The real action on Rhode Island pensions has begun
Although the national media has always been a fan of Rhode Island State Treasurer Gina Raimondo, I’ve personally been lukewarm on her performance. She built a case for draconian changes in pension benefits for current workers by inflating the portion of the state pension plan that was unfunded. This led the State Assembly to adjust pension benefits in a way that seemed to go against the law. Unions sued the state and State Superior Court Associate Justice Sarah Taft-Carter has just ordered the case to undergo federal mediation. But I’ve always thought the bigger issue for Rhode Island was that its pension fund had horrible investment returns; some of the lowest in the country. And Treasurer Raimondo has only taken steps this week to change the fund’s management.
Pension funds derive 60% of their revenues from investment returns on a national basis. The other 40% of revenue comes from employee and government contributions. Rhode Island pension funds have had sub-par investment returns for years. The first thing that I would have done was change the pension fund manager before making legislative changes. One year ago I wrote this:
[…]The problems Raimondo addressed were not the biggest that the state faced. The main problem with Rhode Island’s pension system is that it has very poor investment returns on its $6.5 billion portfolio of assets. Over the past ten years the state’s investments returned 2.47 percent compared with the national median of 3.4 percent (page 6). These returns are in the lowest tier of state pension plans, and this chronic underperformance is causing a substantial shortage of assets to pay retirees.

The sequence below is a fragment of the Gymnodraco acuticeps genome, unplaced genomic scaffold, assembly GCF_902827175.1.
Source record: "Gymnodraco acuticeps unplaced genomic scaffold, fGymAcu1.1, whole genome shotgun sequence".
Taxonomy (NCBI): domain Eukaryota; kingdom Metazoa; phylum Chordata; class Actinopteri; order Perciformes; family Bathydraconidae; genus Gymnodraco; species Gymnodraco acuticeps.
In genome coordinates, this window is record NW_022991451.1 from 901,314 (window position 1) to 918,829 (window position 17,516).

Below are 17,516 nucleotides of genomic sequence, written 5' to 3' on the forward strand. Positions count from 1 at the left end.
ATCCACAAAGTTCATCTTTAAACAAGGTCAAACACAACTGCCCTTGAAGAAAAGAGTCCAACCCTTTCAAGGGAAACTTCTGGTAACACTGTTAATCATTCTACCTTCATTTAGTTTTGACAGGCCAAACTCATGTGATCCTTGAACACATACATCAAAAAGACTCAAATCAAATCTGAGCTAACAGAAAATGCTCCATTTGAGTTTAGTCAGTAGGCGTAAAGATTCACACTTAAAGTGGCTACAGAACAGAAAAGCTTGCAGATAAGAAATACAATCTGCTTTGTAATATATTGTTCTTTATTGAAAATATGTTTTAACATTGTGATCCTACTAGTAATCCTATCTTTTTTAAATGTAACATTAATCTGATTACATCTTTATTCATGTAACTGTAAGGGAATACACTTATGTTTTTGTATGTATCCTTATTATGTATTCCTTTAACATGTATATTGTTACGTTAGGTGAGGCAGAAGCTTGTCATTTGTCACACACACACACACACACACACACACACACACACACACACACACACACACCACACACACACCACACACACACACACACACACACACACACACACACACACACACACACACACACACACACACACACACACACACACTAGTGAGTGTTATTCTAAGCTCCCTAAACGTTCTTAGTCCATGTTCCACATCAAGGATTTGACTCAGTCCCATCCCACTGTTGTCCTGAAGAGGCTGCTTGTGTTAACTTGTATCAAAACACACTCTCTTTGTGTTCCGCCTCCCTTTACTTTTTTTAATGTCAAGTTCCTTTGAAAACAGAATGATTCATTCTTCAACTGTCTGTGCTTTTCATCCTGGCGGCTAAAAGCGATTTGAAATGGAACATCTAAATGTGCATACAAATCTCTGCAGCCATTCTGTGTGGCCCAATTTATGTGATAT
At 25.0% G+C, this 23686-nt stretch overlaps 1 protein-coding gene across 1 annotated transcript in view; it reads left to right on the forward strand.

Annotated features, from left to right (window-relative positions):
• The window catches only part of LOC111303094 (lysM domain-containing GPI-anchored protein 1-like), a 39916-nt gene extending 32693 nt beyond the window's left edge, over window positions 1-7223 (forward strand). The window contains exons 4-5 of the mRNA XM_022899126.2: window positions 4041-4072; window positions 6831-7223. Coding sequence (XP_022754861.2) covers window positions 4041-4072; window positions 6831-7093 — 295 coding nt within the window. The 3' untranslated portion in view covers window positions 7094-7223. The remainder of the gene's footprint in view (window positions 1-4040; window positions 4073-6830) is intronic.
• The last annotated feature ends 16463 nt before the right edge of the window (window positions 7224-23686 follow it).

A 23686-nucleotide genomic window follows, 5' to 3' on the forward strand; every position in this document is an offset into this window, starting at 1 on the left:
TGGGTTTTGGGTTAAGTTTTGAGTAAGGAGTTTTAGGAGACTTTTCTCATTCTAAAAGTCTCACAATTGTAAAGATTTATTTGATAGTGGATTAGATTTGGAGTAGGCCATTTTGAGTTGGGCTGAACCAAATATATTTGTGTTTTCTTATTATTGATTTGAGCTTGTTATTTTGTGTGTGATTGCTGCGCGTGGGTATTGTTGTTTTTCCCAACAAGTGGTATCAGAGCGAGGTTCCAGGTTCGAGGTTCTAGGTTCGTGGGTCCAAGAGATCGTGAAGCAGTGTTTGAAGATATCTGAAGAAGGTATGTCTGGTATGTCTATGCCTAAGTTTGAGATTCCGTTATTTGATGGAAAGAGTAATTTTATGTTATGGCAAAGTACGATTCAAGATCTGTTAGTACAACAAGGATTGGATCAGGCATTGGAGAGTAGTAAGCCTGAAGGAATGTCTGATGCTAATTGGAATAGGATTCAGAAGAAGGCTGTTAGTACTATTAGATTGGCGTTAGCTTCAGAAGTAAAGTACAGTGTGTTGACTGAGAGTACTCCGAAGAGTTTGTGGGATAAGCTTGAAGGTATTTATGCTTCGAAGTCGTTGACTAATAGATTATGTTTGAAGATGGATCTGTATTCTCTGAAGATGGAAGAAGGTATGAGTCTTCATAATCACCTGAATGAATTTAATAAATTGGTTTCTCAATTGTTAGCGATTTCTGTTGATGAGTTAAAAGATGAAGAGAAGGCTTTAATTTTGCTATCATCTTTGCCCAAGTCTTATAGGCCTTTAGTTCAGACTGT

The investment returns of the Rhode Island funds have continued to lag since I cited that data. The Employee Retirement System of Rhode Island report for fiscal year ending June 30, 2011 shows 10 year investment return results of 5.3% (page 23) versus 6.2% for the 10 year national median, according to Wilshire Associates. Wilshire said that public funds returned 21.4 percent in fiscal 2011, while Rhode Island funds returned 19.5%. Even these small differences can quickly increase the underfunding of a pension.
The last thing that public employees can endure is poor investment returns. Raimondo had a career as a venture capitalist prior to her election as Treasurer, so this should be home cooking to her.
Raimondo’s proposed pension reforms go a lot further than any other state has attempted by pushing employees and retirees from a defined benefit plan into a hybrid plan (a plan that combines a 401(k)-style account with a much smaller guaranteed pension). It’s hard to know whether these reforms will be overturned by the courts. Although Raimondo claims that these legislative changes were fully vetted with national experts, it’s not clear that the legal system will agree. But making sure that state pension funds have the strongest returns and management possible is within Raimondo’s purview. It is good that she has finally addressed this enormous weakness.